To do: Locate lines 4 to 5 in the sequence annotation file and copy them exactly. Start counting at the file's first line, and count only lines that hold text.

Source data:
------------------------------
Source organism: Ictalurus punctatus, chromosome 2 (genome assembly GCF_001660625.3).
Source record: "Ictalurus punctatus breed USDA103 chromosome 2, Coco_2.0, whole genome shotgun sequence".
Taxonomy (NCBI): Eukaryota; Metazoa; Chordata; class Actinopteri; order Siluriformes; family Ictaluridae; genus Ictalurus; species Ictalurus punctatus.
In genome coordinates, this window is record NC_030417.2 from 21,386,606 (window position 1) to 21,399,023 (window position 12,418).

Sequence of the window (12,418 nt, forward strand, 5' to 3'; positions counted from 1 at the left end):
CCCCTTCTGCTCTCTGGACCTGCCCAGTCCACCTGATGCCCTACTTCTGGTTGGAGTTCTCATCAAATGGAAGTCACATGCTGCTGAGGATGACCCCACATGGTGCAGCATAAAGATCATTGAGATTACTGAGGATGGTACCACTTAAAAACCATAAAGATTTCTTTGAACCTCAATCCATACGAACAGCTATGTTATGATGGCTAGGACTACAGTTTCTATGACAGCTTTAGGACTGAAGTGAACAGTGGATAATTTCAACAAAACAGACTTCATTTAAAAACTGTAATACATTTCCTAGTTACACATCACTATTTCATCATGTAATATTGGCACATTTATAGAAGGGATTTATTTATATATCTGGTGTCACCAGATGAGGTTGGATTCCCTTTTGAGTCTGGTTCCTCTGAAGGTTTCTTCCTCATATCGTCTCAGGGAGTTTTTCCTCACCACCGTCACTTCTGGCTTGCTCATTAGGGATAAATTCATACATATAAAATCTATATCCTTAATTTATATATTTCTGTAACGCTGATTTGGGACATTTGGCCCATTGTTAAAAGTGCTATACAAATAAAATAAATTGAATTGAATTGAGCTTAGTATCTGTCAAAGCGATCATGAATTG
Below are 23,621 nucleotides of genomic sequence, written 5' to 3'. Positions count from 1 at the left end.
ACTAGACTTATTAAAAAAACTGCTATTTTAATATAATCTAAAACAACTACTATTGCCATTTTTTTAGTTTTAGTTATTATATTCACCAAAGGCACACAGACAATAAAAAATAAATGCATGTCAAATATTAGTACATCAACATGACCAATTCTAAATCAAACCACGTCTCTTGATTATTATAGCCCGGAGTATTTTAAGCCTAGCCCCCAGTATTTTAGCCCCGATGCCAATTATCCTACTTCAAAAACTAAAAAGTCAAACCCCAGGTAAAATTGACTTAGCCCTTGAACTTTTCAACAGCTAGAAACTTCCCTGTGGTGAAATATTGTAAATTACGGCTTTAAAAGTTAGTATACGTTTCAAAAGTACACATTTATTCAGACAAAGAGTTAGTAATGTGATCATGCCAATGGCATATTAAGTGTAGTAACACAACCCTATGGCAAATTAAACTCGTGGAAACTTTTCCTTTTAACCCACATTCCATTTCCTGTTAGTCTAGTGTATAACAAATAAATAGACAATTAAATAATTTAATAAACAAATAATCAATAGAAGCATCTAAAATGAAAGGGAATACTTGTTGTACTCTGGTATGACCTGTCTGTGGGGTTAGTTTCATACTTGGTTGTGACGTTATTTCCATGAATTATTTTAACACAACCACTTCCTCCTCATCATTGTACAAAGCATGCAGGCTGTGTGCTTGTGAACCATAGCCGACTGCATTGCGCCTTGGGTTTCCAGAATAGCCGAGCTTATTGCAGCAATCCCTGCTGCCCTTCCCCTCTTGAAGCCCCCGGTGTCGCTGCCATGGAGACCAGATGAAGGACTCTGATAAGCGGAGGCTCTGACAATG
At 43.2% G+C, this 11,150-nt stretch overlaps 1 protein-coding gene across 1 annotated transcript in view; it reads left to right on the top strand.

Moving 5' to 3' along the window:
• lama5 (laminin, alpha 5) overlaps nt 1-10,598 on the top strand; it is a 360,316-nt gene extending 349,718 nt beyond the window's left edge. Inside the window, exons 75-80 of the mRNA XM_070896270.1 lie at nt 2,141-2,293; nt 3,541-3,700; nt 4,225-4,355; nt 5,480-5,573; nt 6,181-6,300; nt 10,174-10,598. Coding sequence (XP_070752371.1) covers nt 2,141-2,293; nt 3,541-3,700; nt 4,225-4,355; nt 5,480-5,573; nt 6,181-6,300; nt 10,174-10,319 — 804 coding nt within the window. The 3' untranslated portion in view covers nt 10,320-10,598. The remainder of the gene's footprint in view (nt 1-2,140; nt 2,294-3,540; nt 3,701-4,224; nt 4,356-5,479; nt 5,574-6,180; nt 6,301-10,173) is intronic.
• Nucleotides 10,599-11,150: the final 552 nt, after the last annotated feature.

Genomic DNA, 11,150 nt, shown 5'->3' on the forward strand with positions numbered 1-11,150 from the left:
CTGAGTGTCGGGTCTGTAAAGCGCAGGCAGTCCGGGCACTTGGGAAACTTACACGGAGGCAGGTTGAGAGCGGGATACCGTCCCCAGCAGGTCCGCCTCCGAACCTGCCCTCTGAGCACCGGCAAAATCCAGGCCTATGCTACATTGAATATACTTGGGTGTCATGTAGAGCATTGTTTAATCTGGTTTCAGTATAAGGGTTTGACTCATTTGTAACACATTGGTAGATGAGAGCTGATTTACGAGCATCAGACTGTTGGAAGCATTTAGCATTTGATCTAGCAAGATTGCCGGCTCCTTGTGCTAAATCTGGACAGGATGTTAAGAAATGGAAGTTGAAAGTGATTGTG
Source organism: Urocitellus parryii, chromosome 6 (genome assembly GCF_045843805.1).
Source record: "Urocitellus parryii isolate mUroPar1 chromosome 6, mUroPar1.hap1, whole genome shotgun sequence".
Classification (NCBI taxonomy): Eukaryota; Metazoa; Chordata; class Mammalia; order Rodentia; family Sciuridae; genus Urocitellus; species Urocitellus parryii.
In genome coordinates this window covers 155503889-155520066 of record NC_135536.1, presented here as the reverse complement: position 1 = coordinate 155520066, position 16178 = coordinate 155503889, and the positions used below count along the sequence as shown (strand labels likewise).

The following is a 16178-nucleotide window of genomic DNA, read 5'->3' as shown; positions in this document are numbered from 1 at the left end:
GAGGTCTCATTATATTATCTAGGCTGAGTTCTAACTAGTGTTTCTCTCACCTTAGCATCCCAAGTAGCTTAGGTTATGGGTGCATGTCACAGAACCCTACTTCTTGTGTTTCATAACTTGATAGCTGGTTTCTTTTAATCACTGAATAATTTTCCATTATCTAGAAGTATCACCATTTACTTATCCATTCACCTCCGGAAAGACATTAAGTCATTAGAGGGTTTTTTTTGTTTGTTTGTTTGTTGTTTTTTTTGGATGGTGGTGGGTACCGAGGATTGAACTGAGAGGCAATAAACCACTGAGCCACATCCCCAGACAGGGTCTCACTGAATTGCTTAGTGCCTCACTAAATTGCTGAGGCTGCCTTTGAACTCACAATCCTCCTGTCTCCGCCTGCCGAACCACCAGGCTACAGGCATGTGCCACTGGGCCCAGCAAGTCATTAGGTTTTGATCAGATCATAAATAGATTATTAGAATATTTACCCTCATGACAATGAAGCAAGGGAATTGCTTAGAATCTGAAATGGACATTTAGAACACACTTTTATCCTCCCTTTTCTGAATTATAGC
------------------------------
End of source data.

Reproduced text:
In genome coordinates, this window is record NC_030417.2 from 21,386,606 (window position 1) to 21,399,023 (window position 12,418).

Sequence of the window (12,418 nt, forward strand, 5' to 3'; positions counted from 1 at the left end):